Bike Parking Wars | Fitbie

Bicycle Parking and Advocacy in Cities

Bike Parking Wars

In most cities, cyclists have nowhere to park their bikes legally. Here's how to change that

Bike parking and cycling advocacy

Whether your bike takes you to work or just on the occasional coffee run, when there's no rack at your destination, riding suddenly becomes a less practical means of getting around. After all, cyclists are often prohibited not only from bringing bikes inside, but also from locking them to posts or railings. Of course, we've always made use of whatever structures are available. But law enforcement can, and sometimes does, impound illegally parked bicycles, a fact New Yorkers know all too well. (Find out more about riding your bike in cities).

The unfortunate truth is that in most places, cyclists don't have the right to a safe place to park. To change this, you must organize locally and lobby your elected representatives. Here are some points worth sharing with them. (How can you effect positive change for cyclists in your community?)

MORE: Here are the 50 Golden Rules of Bicycling. Plus, learn to do all your own bike repairs at home with Bicycling's Complete Guide to Bike Maintenance.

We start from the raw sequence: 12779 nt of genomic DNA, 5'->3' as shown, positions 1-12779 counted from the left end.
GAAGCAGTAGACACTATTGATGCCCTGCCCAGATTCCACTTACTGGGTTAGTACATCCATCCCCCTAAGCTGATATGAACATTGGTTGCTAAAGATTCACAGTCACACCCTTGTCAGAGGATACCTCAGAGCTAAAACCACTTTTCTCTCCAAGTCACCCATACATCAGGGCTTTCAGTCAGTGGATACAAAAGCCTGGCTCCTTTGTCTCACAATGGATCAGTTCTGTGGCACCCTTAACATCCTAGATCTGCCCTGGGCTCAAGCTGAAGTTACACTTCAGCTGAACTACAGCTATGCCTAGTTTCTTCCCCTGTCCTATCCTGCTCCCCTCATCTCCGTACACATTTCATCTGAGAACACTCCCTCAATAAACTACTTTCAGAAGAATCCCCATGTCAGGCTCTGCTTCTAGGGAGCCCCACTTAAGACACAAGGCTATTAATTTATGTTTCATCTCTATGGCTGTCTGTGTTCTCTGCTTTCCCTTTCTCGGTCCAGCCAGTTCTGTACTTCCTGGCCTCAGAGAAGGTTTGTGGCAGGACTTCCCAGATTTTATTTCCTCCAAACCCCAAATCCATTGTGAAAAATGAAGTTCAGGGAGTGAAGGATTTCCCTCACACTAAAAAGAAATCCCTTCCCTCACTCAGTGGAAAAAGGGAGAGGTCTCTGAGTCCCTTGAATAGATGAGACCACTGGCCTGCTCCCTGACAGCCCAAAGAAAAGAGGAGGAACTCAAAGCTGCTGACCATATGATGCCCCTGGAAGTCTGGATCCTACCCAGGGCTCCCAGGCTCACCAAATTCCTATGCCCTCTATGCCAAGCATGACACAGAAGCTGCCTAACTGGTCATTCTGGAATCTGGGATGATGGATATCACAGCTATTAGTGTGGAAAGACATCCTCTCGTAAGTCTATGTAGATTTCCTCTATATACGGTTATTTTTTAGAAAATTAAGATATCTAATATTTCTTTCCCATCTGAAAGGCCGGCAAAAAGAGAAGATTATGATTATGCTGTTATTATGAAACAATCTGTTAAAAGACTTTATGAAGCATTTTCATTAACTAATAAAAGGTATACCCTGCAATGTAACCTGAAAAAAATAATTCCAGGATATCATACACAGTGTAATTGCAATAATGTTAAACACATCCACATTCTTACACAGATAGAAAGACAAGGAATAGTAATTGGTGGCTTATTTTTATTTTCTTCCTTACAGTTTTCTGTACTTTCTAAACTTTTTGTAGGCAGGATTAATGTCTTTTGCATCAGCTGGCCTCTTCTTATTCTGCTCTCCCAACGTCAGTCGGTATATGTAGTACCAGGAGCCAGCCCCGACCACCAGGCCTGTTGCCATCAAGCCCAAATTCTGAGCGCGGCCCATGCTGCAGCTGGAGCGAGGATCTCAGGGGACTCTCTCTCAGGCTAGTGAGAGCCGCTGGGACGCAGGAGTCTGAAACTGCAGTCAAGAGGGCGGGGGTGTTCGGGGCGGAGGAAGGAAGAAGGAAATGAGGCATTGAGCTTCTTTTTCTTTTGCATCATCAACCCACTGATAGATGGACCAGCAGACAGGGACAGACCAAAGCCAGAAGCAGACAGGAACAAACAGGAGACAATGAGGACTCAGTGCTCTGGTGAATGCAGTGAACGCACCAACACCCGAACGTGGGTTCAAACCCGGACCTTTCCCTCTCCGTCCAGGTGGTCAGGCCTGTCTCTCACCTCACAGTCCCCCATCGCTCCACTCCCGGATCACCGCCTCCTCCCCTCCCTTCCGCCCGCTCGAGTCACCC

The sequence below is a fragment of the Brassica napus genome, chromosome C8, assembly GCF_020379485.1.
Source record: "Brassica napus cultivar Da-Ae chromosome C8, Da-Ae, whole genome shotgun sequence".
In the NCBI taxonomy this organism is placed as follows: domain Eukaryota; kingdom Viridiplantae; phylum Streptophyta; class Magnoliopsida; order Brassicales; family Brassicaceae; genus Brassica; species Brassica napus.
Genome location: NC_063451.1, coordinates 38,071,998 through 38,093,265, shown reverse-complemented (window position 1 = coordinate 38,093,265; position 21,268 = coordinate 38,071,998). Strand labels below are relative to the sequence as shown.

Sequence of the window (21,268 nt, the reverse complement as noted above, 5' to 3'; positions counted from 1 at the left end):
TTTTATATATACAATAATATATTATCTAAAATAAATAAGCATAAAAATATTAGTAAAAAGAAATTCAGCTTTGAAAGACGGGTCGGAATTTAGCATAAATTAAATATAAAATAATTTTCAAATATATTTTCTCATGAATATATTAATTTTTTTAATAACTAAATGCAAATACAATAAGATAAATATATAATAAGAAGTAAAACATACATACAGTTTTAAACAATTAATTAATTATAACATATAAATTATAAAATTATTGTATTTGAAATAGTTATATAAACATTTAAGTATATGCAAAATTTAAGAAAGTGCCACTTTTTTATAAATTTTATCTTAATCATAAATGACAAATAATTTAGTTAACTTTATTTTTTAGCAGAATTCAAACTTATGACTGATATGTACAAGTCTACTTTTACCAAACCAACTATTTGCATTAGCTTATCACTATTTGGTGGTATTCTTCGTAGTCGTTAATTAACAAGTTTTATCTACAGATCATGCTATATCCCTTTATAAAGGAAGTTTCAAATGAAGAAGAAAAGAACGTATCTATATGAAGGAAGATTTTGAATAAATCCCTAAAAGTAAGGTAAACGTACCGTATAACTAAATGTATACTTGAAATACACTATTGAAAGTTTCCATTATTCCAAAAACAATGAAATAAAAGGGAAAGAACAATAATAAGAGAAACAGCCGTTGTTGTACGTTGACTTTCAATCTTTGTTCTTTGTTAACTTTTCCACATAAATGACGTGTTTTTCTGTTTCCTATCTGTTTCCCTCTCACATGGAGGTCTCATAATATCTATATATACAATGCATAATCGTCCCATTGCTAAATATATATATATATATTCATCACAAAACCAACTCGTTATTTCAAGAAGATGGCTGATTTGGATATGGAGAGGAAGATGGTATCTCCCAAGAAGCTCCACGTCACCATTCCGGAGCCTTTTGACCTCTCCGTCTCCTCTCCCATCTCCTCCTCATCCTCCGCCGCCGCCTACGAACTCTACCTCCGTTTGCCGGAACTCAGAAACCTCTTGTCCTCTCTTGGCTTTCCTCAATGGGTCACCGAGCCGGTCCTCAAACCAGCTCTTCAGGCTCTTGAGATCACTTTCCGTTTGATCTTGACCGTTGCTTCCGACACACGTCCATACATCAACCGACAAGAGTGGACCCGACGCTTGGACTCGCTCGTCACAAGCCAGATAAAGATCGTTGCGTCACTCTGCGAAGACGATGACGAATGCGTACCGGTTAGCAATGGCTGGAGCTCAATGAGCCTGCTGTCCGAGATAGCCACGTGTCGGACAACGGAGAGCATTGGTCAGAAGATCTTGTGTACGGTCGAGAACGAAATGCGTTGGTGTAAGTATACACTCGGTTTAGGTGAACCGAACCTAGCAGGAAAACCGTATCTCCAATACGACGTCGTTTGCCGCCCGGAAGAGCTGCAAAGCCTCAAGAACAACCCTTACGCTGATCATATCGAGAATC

In 2009, New York City began requiring the owners of commercial buildings equipped with at least one freight elevator to provide access for bicycle commuters. Interestingly, even though the law does not apply to residential buildings, bicycle parking has become a popular real-estate marketing tool in that city.

Have Bike Will Travel: Here's our no-hassle method for taking your bike with you.


Cities are increasingly coming up with creative solutions. Philadelphia has turned old parking-meter posts into bike racks; officials in New York plan to do the same. In Los Angeles, a new law will require more parking spaces for cyclists and make it easier for developers to swap car parking for bike parking.

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On-street corrals, or rows of bike racks, are a smart use of space. A single car-parking spot can fit 12 bicycles, according to the Clif Bar 2-Mile Challenge. (What's this?). In other words, bicycle-friendly shopping districts could potentially draw more customers.

Assistance provided by Rick Bernardi, J.D. Bob Mionske is a former Olympic cyclist and the author of Bicycling and the Law. Visit his blog at 

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